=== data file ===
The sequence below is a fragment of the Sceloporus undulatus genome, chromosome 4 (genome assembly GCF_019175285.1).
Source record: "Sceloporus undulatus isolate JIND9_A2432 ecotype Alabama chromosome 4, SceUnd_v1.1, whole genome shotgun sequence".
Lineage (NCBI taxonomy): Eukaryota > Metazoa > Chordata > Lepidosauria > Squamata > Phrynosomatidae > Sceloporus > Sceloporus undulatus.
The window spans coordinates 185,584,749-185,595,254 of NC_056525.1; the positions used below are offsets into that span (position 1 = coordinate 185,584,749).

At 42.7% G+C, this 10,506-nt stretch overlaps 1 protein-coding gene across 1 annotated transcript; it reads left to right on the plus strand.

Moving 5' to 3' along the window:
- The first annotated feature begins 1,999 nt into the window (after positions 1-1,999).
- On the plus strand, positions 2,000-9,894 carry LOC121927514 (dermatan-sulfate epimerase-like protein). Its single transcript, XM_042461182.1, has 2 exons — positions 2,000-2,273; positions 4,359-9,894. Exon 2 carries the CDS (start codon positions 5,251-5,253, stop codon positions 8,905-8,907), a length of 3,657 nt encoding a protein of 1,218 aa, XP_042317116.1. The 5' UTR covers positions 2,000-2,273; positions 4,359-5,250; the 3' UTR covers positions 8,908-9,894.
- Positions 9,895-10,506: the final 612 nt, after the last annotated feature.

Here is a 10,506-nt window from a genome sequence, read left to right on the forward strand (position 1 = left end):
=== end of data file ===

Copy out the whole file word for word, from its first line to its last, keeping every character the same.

The sequence below is a fragment of the Sceloporus undulatus genome, chromosome 4 (genome assembly GCF_019175285.1).
Source record: "Sceloporus undulatus isolate JIND9_A2432 ecotype Alabama chromosome 4, SceUnd_v1.1, whole genome shotgun sequence".
Lineage (NCBI taxonomy): Eukaryota > Metazoa > Chordata > Lepidosauria > Squamata > Phrynosomatidae > Sceloporus > Sceloporus undulatus.
The window spans coordinates 185,584,749-185,595,254 of NC_056525.1; the positions used below are offsets into that span (position 1 = coordinate 185,584,749).

At 42.7% G+C, this 10,506-nt stretch overlaps 1 protein-coding gene across 1 annotated transcript; it reads left to right on the plus strand.

Moving 5' to 3' along the window:
- The first annotated feature begins 1,999 nt into the window (after positions 1-1,999).
- On the plus strand, positions 2,000-9,894 carry LOC121927514 (dermatan-sulfate epimerase-like protein). Its single transcript, XM_042461182.1, has 2 exons — positions 2,000-2,273; positions 4,359-9,894. Exon 2 carries the CDS (start codon positions 5,251-5,253, stop codon positions 8,905-8,907), a length of 3,657 nt encoding a protein of 1,218 aa, XP_042317116.1. The 5' UTR covers positions 2,000-2,273; positions 4,359-5,250; the 3' UTR covers positions 8,908-9,894.
- Positions 9,895-10,506: the final 612 nt, after the last annotated feature.

Here is a 10,506-nt window from a genome sequence, read left to right on the forward strand (position 1 = left end):